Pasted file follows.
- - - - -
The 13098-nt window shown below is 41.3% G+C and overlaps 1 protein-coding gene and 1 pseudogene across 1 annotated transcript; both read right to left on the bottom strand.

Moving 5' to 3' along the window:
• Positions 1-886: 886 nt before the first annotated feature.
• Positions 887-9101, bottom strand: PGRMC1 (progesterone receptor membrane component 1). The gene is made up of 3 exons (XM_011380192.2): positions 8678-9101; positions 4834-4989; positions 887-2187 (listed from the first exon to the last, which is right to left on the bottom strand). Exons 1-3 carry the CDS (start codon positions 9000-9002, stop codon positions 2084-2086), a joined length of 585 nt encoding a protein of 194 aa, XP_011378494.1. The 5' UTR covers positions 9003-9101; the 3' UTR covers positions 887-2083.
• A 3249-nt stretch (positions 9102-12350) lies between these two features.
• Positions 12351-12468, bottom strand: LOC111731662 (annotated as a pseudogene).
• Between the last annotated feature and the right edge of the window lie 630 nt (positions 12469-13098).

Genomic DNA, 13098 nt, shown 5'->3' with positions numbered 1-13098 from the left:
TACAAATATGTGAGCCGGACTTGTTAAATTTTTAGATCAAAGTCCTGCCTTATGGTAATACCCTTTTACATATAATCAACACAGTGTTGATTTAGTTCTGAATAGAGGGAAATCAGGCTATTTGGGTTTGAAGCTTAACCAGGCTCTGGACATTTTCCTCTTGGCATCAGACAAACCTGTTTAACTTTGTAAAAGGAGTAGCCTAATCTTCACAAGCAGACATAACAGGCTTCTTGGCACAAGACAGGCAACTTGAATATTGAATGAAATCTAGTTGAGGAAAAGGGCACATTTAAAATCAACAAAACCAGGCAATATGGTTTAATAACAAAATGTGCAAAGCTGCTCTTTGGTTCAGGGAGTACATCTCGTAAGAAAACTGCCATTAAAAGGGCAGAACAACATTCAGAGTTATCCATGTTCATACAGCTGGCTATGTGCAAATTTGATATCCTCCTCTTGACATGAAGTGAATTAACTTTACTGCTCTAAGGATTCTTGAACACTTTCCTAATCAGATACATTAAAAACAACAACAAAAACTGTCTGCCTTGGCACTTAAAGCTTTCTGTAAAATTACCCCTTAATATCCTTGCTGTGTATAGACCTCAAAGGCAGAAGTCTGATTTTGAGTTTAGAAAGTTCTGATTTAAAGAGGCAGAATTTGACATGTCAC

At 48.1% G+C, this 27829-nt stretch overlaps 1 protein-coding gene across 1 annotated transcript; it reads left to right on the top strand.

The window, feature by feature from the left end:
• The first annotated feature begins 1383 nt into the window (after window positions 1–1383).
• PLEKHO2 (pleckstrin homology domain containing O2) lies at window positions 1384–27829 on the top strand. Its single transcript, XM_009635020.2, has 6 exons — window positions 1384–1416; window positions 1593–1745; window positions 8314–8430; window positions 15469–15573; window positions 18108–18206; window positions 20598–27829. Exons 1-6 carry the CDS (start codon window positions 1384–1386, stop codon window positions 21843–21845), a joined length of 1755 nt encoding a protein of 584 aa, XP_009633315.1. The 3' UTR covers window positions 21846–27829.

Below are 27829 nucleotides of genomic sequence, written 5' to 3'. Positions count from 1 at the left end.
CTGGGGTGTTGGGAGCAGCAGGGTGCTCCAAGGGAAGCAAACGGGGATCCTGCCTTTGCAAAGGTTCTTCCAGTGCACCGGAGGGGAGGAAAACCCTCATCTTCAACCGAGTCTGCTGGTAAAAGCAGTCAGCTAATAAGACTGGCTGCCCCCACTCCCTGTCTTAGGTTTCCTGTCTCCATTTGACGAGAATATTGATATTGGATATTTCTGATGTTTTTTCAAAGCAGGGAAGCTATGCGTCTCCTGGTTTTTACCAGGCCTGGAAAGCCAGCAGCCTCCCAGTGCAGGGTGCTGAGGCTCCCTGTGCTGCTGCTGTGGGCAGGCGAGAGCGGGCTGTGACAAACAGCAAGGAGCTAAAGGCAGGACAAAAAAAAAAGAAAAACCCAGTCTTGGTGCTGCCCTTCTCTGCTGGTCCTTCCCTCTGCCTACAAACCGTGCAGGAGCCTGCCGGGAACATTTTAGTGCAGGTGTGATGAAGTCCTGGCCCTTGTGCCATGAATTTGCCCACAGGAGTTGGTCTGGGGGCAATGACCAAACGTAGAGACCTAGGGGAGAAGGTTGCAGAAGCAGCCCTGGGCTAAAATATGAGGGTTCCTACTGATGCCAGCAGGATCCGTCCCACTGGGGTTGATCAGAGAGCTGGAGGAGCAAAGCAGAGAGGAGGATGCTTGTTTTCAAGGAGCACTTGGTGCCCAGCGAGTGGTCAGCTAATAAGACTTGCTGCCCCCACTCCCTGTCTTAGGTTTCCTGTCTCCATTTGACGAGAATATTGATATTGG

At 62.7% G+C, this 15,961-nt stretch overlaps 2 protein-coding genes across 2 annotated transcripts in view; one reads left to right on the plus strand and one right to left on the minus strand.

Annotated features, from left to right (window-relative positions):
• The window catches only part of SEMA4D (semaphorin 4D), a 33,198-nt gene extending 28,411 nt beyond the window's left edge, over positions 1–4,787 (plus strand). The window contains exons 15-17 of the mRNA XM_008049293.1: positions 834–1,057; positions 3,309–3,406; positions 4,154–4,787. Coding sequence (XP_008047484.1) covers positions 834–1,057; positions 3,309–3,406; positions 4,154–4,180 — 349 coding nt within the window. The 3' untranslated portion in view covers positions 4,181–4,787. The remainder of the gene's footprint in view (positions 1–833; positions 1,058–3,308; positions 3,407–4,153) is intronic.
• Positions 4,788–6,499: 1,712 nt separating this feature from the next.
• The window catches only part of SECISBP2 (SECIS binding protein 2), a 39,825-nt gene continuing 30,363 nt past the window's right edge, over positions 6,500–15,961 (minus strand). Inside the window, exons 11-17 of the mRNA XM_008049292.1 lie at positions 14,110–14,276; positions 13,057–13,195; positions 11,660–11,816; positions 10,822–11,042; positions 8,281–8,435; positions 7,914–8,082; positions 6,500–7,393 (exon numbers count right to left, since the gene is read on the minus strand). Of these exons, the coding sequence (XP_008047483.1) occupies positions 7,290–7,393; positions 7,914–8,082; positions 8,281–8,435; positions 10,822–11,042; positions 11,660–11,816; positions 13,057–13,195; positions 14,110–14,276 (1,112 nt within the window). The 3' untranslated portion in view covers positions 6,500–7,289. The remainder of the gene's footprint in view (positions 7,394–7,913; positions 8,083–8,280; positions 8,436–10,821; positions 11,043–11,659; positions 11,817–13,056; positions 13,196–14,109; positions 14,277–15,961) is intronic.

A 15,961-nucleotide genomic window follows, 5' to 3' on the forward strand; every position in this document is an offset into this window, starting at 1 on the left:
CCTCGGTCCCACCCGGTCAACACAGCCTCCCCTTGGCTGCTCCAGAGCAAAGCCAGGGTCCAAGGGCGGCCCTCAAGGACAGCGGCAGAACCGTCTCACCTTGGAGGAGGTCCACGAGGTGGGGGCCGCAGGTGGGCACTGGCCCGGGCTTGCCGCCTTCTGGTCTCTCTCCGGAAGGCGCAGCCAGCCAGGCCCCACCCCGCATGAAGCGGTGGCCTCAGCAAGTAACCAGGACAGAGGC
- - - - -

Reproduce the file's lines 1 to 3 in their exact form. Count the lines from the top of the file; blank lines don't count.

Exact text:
The 13098-nt window shown below is 41.3% G+C and overlaps 1 protein-coding gene and 1 pseudogene across 1 annotated transcript; both read right to left on the bottom strand.

Moving 5' to 3' along the window:
• Positions 1-886: 886 nt before the first annotated feature.